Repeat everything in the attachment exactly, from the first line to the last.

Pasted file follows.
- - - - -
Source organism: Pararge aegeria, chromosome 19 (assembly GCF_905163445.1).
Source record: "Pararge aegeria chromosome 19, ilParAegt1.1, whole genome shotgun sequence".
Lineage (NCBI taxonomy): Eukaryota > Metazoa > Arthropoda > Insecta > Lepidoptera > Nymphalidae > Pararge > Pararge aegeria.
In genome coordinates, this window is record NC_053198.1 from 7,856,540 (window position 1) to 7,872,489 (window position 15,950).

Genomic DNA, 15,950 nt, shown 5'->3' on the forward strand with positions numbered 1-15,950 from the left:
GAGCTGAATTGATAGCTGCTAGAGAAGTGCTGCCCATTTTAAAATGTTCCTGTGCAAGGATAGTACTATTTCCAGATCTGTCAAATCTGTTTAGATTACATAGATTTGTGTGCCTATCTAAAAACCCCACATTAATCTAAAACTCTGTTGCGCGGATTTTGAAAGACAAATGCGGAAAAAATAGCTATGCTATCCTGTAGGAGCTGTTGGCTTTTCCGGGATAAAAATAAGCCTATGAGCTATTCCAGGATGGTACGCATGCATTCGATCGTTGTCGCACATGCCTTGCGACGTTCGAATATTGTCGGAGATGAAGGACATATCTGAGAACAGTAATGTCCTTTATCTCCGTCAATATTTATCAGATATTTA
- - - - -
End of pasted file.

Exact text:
Source organism: Pararge aegeria, chromosome 19 (assembly GCF_905163445.1).
Source record: "Pararge aegeria chromosome 19, ilParAegt1.1, whole genome shotgun sequence".
Lineage (NCBI taxonomy): Eukaryota > Metazoa > Arthropoda > Insecta > Lepidoptera > Nymphalidae > Pararge > Pararge aegeria.
In genome coordinates, this window is record NC_053198.1 from 7,856,540 (window position 1) to 7,872,489 (window position 15,950).

Genomic DNA, 15,950 nt, shown 5'->3' on the forward strand with positions numbered 1-15,950 from the left:
GAGCTGAATTGATAGCTGCTAGAGAAGTGCTGCCCATTTTAAAATGTTCCTGTGCAAGGATAGTACTATTTCCAGATCTGTCAAATCTGTTTAGATTACATAGATTTGTGTGCCTATCTAAAAACCCCACATTAATCTAAAACTCTGTTGCGCGGATTTTGAAAGACAAATGCGGAAAAAATAGCTATGCTATCCTGTAGGAGCTGTTGGCTTTTCCGGGATAAAAATAAGCCTATGAGCTATTCCAGGATGGTACGCATGCATTCGATCGTTGTCGCACATGCCTTGCGACGTTCGAATATTGTCGGAGATGAAGGACATATCTGAGAACAGTAATGTCCTTTATCTCCGTCAATATTTATCAGATATTTA